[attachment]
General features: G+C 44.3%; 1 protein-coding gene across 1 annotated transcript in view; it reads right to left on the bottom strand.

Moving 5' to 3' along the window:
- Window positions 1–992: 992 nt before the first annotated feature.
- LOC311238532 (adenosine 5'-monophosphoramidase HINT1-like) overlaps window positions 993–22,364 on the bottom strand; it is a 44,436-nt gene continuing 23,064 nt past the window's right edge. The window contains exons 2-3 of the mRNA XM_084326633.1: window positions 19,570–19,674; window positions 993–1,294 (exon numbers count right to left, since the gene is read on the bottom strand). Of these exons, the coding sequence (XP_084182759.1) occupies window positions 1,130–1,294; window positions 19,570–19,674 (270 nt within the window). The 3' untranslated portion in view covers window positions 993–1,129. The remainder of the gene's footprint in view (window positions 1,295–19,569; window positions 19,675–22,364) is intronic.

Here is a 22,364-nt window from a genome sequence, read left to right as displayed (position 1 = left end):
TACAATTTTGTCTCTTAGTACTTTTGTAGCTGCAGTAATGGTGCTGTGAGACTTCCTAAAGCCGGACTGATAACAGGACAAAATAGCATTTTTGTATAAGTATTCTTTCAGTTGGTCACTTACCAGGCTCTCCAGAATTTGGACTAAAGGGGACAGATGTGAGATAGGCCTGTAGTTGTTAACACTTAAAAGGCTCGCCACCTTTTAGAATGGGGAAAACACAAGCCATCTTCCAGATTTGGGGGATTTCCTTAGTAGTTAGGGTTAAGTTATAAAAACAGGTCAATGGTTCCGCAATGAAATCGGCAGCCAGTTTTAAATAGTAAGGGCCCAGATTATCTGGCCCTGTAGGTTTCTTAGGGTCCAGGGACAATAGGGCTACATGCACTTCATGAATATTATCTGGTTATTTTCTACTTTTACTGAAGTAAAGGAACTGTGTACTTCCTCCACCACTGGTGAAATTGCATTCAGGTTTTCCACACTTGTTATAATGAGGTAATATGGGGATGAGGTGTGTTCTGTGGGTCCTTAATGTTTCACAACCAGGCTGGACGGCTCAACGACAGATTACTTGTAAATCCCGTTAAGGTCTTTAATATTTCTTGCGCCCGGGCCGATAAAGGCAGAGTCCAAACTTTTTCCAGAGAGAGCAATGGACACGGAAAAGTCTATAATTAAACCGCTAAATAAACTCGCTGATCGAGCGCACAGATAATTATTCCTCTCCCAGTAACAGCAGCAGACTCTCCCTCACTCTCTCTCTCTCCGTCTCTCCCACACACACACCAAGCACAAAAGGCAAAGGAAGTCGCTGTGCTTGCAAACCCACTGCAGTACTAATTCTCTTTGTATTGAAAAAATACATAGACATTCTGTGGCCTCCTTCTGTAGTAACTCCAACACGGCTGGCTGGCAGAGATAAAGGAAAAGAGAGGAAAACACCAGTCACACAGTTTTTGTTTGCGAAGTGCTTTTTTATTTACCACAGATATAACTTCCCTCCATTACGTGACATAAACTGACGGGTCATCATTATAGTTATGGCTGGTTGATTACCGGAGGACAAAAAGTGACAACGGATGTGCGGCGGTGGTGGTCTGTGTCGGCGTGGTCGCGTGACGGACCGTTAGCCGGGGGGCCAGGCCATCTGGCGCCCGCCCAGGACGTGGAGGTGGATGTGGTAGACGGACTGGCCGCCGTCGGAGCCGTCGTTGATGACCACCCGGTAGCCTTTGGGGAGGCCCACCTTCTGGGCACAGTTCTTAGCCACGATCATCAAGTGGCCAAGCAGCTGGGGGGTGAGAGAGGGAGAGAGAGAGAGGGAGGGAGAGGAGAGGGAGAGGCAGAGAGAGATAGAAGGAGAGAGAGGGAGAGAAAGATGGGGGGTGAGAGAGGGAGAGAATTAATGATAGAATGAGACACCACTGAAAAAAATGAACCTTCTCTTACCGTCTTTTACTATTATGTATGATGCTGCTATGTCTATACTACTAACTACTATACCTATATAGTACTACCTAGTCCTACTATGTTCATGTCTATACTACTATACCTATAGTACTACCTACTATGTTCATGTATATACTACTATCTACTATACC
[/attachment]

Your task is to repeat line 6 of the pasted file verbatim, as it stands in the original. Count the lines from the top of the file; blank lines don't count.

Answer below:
TACAATTTTGTCTCTTAGTACTTTTGTAGCTGCAGTAATGGTGCTGTGAGACTTCCTAAAGCCGGACTGATAACAGGACAAAATAGCATTTTTGTATAAGTATTCTTTCAGTTGGTCACTTACCAGGCTCTCCAGAATTTGGACTAAAGGGGACAGATGTGAGATAGGCCTGTAGTTGTTAACACTTAAAAGGCTCGCCACCTTTTAGAATGGGGAAAACACAAGCCATCTTCCAGATTTGGGGGATTTCCTTAGTAGTTAGGGTTAAGTTATAAAAACAGGTCAATGGTTCCGCAATGAAATCGGCAGCCAGTTTTAAATAGTAAGGGCCCAGATTATCTGGCCCTGTAGGTTTCTTAGGGTCCAGGGACAATAGGGCTACATGCACTTCATGAATATTATCTGGTTATTTTCTACTTTTACTGAAGTAAAGGAACTGTGTACTTCCTCCACCACTGGTGAAATTGCATTCAGGTTTTCCACACTTGTTATAATGAGGTAATATGGGGATGAGGTGTGTTCTGTGGGTCCTTAATGTTTCACAACCAGGCTGGACGGCTCAACGACAGATTACTTGTAAATCCCGTTAAGGTCTTTAATATTTCTTGCGCCCGGGCCGATAAAGGCAGAGTCCAAACTTTTTCCAGAGAGAGCAATGGACACGGAAAAGTCTATAATTAAACCGCTAAATAAACTCGCTGATCGAGCGCACAGATAATTATTCCTCTCCCAGTAACAGCAGCAGACTCTCCCTCACTCTCTCTCTCTCCGTCTCTCCCACACACACACCAAGCACAAAAGGCAAAGGAAGTCGCTGTGCTTGCAAACCCACTGCAGTACTAATTCTCTTTGTATTGAAAAAATACATAGACATTCTGTGGCCTCCTTCTGTAGTAACTCCAACACGGCTGGCTGGCAGAGATAAAGGAAAAGAGAGGAAAACACCAGTCACACAGTTTTTGTTTGCGAAGTGCTTTTTTATTTACCACAGATATAACTTCCCTCCATTACGTGACATAAACTGACGGGTCATCATTATAGTTATGGCTGGTTGATTACCGGAGGACAAAAAGTGACAACGGATGTGCGGCGGTGGTGGTCTGTGTCGGCGTGGTCGCGTGACGGACCGTTAGCCGGGGGGCCAGGCCATCTGGCGCCCGCCCAGGACGTGGAGGTGGATGTGGTAGACGGACTGGCCGCCGTCGGAGCCGTCGTTGATGACCACCCGGTAGCCTTTGGGGAGGCCCACCTTCTGGGCACAGTTCTTAGCCACGATCATCAAGTGGCCAAGCAGCTGGGGGGTGAGAGAGGGAGAGAGAGAGAGGGAGGGAGAGGAGAGGGAGAGGCAGAGAGAGATAGAAGGAGAGAGAGGGAGAGAAAGATGGGGGGTGAGAGAGGGAGAGAATTAATGATAGAATGAGACACCACTGAAAAAAATGAACCTTCTCTTACCGTCTTTTACTATTATGTATGATGCTGCTATGTCTATACTACTAACTACTATACCTATATAGTACTACCTAGTCCTACTATGTTCATGTCTATACTACTATACCTATAGTACTACCTACTATGTTCATGTATATACTACTATCTACTATACC